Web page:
That's how long it had been since I'd gone hunting when Hank and I joined our friend Evan to go turkey hunting Sunday in the emerald hills of Amador County.
Evan had warned Hank that turkey sightings had been minimal at the oak-studded cattle ranches where he had permission to hunt. "I don't care," I told Hank. "I just want to go for a walk with a gun in my hand and know that if I see legal game, I can shoot at it."
That sounds way more bloodthirsty than it was.
I've just been feeling really hemmed-in by my city life. I mean, I love my weekly hikes at the lake. If I stick to the deer trails, I can avoid humans for most of the trek, and as a result, I tend to see a lot of wildlife. Very good for the soul.
More importantly, I'm getting to know that place. I know exactly where the fat jack rabbit will bolt at my approach, and what cover he'll run to. I know where the small herd of deer lives, shrinking by the week as its members get smashed by cars on the nearby busy street and left to bloat in the sun. I know where the hawk will fly, screeching, low over the tree line as I cross a normally-dry creek bed, now swollen with water that oozes from the hillside, soaked by the incredible rainfall we've had this year. I know where I'll see turkeys, and why - a homeowner adjacent to the park dumps seed to attract wildlife.
But of course, I can't hunt there.
Evan seemed as frustrated by city life on Sunday as I've been. He was born and raised in Amador County, but now spends most of his waking hours stuck in an office an hour away at the Capitol. For the first time since I met him, I heard him speak with bitter envy about the people who've made their life back home in the hills: They can finish work for the day and spend all their free time scouting for game, and just get up and go hunting, practically right out their back door, when the weekend comes.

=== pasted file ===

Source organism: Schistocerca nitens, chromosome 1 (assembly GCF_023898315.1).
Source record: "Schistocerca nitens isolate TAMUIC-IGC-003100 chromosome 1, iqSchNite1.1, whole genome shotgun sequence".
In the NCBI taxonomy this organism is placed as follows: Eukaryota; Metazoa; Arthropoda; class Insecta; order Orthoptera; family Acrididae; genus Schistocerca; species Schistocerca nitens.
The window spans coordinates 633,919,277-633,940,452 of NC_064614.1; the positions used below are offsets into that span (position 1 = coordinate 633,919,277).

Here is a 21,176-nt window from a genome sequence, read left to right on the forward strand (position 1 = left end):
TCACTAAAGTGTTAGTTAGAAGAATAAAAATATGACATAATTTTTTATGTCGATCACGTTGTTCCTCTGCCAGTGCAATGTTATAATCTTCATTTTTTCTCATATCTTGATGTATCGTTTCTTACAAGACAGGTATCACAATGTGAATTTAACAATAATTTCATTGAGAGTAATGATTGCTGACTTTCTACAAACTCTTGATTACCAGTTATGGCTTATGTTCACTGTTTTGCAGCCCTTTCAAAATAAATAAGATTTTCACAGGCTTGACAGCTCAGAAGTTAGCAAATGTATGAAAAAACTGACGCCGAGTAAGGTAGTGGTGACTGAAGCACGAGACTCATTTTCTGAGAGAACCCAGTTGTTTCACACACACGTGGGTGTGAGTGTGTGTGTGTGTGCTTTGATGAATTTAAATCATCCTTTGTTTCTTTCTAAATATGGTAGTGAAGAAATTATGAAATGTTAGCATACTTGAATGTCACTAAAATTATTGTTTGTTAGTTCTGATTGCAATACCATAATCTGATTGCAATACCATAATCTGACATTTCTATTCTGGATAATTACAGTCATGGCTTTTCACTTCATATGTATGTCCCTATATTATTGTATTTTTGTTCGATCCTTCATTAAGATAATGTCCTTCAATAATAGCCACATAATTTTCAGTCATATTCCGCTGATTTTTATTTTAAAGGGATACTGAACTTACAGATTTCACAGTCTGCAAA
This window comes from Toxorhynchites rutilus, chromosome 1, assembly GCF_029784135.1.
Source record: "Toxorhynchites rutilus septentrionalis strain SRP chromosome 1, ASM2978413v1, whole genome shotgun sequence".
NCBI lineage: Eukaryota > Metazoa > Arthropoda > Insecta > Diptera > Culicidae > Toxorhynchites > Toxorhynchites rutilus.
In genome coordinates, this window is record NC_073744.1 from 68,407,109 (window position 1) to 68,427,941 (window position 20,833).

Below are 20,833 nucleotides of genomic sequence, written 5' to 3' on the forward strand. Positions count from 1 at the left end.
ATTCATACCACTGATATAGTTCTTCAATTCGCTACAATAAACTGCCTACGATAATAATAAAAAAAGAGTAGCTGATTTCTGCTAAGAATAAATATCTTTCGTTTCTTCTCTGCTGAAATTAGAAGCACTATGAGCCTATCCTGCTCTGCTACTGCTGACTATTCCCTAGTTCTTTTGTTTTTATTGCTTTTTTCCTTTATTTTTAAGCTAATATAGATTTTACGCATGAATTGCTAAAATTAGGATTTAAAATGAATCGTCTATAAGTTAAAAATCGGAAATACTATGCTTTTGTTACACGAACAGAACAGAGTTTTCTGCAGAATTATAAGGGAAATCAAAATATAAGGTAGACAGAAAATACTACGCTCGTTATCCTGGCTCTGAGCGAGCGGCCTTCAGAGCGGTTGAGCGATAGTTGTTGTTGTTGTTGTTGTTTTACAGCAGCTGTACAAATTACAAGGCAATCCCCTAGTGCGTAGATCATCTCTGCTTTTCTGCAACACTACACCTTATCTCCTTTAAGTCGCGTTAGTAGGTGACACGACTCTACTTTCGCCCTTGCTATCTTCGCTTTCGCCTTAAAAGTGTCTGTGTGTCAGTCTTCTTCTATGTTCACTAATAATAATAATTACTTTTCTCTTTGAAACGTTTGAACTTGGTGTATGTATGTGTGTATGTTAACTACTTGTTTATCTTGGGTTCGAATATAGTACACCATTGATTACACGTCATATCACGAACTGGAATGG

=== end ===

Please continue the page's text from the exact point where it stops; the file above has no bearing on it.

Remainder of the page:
Evan's career success - he's really good at what he does - doesn't allow him the same luxury. It strikes me as a prison, of a sort.
My prison is a different one. My job affords me plenty of freedom - I have almost complete autonomy, I love my students, and I get summers off. My prison is a house in the city - normally an excellent investment, but now worth about $100,000 less than we owe on it. Good lord, how will we ever move out to the country? How will I ever live in a place where I can get to know the land intimately, and hunt on it?
The turkey hunting was wretched on Sunday. I think we saw a grand total of four turkeys, none of them in range, and the sightings - and soundings - stopped not long after sunrise. But we kept jumping from ranch to ranch anyway, stalking absolutely nothing under the watchful eye of hundreds of cows.
"Wanna try another place?" Evan would ask.
I'd think about what I could be doing if I were at home: cleaning the house, weed-whacking the yard, working on a project. Then I'd weigh that against what we were doing: soaking up the spring sunshine, walking all over creation, pursuing food without the comfortable guarantees of the supermarket. This is how we're supposed to live.
"Yeah, let's do it."
© Holly A. Heyser 2011
Tuesday, April 12, 2011